Maimonides (Rambam), I believe, would view all this and shake his head. Maimonides was a big believer that moderation should be the rule. “The two extremes in each and every tendency is not a good way, and it is not proper for a man to follow them, nor to have himself instructed in them,” he writes in his Laws of Human Disposition (Hilchot De’ut, 1:3). He continues in his next Halachah, “The straight path is the mean disposition found in each and every tendency of all the human tendencies… Every man whose tendencies are mean tendencies of the middle-course, is called wise.” (ibid, 1:4).
When you think about it, there is great wisdom in this advice. A person who is of mean temperament tends to be more thoughtful and considerate. When one behaves at extremes, one reacts rather than thinks. While a quick reaction time can save your life sometimes, most times it can get you into trouble. Thinking and choosing is more important than feeling and reacting when it comes to making the right decision.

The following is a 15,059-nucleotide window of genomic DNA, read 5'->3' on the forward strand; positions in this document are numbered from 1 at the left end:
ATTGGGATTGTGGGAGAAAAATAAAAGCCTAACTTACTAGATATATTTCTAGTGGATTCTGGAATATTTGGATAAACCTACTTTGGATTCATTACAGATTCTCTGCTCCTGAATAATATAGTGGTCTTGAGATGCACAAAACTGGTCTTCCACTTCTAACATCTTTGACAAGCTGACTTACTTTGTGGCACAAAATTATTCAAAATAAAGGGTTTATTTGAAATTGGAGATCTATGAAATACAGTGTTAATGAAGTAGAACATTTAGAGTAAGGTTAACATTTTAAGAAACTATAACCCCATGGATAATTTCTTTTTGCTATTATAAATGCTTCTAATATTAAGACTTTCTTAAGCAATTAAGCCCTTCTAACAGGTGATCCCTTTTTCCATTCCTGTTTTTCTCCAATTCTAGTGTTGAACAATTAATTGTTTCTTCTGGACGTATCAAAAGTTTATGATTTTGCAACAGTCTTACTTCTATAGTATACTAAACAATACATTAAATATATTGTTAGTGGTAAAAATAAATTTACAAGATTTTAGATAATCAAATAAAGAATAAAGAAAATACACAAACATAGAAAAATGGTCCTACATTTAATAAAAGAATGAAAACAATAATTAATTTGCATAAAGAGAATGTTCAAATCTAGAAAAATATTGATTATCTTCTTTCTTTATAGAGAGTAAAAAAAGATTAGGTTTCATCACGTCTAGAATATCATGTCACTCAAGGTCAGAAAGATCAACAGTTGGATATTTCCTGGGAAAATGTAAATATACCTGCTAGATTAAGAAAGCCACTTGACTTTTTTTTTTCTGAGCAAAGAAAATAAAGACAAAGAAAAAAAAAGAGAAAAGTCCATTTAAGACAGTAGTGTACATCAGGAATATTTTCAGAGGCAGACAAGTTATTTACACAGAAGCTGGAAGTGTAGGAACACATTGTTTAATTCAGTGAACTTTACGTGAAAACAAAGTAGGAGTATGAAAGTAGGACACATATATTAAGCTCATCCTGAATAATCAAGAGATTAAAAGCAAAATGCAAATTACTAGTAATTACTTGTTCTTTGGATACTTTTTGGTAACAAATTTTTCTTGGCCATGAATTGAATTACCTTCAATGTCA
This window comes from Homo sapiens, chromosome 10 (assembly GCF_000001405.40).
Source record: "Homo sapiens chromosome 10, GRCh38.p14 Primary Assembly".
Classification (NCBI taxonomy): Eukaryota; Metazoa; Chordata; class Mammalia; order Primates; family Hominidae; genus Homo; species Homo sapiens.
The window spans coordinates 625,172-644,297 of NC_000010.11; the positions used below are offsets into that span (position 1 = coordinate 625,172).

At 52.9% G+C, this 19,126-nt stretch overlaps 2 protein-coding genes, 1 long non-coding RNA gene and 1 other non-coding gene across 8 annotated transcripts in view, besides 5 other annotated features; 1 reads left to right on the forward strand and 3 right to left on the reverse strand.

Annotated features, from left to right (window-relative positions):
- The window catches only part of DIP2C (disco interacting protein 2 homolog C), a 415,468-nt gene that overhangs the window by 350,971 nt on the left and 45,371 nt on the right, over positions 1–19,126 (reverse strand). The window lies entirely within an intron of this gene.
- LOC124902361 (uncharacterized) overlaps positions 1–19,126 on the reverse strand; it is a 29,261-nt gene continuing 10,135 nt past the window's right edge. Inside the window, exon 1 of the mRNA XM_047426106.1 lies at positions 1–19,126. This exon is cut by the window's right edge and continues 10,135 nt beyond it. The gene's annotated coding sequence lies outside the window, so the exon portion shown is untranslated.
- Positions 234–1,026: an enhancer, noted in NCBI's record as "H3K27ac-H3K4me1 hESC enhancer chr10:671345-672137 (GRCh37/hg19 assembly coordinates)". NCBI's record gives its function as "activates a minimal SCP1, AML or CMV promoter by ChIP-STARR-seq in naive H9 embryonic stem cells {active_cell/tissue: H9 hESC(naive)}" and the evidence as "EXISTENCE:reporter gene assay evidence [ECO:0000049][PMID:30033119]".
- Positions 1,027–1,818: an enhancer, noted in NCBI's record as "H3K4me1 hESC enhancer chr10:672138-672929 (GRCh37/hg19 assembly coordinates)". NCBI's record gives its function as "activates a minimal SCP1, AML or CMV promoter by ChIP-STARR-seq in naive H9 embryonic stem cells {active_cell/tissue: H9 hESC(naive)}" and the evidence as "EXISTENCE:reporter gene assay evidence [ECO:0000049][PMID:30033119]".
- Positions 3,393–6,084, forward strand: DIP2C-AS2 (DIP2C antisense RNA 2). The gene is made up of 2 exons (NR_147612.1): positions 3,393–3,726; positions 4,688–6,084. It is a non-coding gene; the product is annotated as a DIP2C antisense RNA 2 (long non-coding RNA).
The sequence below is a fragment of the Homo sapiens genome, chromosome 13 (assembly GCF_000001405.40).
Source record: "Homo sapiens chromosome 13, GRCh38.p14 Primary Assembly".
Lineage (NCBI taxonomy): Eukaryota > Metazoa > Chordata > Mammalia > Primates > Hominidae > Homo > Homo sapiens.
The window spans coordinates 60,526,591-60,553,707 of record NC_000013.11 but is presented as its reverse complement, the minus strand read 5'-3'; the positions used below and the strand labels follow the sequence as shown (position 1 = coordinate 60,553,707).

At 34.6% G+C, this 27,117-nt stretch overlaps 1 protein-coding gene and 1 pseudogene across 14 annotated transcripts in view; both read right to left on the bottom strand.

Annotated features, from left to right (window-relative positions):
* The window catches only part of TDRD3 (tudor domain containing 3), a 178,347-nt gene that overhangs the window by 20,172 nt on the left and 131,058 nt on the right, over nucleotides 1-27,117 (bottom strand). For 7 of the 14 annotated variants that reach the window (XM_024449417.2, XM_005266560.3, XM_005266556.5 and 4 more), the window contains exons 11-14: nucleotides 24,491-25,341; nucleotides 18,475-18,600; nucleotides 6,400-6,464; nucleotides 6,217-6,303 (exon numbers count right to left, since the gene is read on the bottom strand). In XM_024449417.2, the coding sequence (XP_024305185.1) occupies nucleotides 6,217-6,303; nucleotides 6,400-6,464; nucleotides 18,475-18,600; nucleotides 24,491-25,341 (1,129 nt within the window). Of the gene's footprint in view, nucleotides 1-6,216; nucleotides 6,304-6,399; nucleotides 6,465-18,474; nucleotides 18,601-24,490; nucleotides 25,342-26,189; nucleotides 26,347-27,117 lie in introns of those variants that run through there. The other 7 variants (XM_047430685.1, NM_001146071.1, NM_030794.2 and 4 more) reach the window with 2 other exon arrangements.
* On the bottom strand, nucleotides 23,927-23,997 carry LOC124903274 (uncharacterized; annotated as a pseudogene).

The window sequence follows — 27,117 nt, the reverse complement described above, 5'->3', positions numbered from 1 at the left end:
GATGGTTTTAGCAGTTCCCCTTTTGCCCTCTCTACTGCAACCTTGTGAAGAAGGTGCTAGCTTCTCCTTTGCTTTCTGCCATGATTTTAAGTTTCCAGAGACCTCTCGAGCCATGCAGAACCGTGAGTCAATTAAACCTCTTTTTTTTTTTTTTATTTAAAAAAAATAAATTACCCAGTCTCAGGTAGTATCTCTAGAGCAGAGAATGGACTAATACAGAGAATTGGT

It seems to me that this country has forgotten this, if ever it really knew it.
I have seen men elected president that I thought unprepared for, and even unworthy of, the job. I have lived through terrible presidencies and great presidencies. I know the damage a poor president can bring and I know the advantages a good one can have. Above all, I know that this country is stronger than any one person or party. The United States of America is the country that beat back fascism and communism and secured freedom for hundreds of millions of people. The United States is at heart a compassionate nation that is always among the first to offer aid to all, even her enemies, when human life is at stake.
Someone once told me that he did not like the President’s “Make American Great Again” slogan. He did not like the word, “again.” Looking at this nation’s history, and its many faults, he felt that the United States did not merit to be called “great.”
I strongly disagree. My father came to this country with nothing but the shirt on his back and made something of himself. Not only did he achieve some measure of material success, he merited to be able to raise his family in the bosom of Torah and to practice his faith openly. I truly believe that this is a great, but far from perfect, nation. We have our problems and we have to work to fix them. But, if the measure of greatness is not to have problems, we will never be great. No nation is perfect and every nation on earth has the problems in its past, the issues of the present and the challenges of the future. The United States is no different.